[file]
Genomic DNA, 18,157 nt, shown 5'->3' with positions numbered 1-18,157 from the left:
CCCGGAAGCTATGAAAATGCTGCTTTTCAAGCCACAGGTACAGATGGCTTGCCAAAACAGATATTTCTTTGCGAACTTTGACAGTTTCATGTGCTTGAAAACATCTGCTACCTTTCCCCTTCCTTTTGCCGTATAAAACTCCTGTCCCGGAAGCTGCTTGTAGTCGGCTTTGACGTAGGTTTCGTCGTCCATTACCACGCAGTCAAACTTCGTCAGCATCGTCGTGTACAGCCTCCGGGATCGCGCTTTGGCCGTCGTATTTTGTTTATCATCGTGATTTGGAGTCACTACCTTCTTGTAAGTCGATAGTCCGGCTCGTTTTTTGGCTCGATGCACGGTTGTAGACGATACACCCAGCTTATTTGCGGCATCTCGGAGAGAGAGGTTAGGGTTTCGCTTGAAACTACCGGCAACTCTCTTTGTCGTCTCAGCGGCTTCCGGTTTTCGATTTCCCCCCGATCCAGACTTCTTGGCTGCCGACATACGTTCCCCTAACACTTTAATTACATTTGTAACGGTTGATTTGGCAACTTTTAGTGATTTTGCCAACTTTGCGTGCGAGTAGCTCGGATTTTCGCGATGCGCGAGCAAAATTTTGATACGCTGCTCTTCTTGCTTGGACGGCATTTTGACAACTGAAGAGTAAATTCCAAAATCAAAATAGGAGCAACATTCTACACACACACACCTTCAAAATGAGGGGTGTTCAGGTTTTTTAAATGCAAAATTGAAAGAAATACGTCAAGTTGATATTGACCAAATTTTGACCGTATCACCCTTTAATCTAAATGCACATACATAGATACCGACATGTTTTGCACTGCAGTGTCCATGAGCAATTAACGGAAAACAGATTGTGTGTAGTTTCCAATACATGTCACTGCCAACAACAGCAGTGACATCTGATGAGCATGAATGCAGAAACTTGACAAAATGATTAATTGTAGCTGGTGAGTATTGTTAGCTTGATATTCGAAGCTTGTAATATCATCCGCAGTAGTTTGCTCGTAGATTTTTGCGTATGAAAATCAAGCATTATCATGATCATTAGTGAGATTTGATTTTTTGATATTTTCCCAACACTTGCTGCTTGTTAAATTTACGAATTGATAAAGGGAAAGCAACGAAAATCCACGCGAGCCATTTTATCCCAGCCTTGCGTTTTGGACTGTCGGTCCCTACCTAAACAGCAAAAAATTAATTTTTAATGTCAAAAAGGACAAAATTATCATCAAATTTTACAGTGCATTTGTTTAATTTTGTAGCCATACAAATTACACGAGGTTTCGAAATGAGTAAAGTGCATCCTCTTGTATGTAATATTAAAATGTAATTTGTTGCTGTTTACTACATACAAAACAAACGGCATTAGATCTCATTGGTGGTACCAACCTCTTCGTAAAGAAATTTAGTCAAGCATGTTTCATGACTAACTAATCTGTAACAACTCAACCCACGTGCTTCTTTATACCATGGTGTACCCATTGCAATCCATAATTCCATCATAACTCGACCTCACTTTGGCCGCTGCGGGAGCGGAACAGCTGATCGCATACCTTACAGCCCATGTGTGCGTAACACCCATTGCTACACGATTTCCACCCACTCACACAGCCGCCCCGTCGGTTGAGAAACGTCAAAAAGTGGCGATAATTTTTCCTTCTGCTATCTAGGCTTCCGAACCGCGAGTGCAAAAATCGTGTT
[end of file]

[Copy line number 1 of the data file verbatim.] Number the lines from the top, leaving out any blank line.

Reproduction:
Genomic DNA, 18,157 nt, shown 5'->3' with positions numbered 1-18,157 from the left: